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Florida school chief goes to capital to brag

With Republicans trying to seize education as a political issue this year, state Education Commissioner Frank Brogan came to Washington on Tuesday to boast about Florida's successes in improving public schools.

At a reporters' breakfast sponsored by the Republican National Committee, and then in testimony on Capitol Hill, Brogan said Florida spends millions of dollars unnecessarily to administer inflexible federal programs.

His advice to the GOP-led Congress: Give the states and school districts more autonomy.

"The genius of public education doesn't lie in Washington and it doesn't lie in Tallahassee," Brogan said.

Like a lot of Republicans, Brogan argues that the current public school system is badly flawed.

"We've peaked in Florida and most states with the system as we've known it," Brogan said.

Unlike a lot of politicians on Capitol Hill, though, Brogan has done something about it.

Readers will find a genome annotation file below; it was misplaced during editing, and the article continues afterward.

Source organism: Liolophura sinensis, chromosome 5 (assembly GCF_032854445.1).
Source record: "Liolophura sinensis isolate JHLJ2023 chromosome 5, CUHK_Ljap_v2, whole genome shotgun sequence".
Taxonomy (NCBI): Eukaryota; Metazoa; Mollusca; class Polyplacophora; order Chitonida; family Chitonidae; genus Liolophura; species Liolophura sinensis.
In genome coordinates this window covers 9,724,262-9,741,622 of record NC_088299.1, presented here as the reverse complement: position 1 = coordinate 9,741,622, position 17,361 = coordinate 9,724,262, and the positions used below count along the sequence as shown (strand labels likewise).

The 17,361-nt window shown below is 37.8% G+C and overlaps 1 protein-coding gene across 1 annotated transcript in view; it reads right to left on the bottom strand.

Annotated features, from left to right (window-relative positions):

He helped pass a charter school law in Florida, giving parents more say in where to send their children.

He also has taken steps to improve public schools by identifying 158 low-performing schools. All but two are off the list.

Brogan advocates tougher teaching standards. In its version of the education bill moving through Congress, the Senate included a measure by Sen. Connie Mack, R-Fla., to reward states that periodically test teachers.

It also would encourage merit pay for better teachers.

But, as Congress passes an education reform agenda this year, Brogan urged politicians to avoid piling on more federal regulations and to simply pay for the requirements Washington already has passed.

Federal regulations require the state to assign 297 employees to oversee $1-billion in federal funds, he said.

By contrast, another $8-billion in state funds is overseen by only 374 employees.

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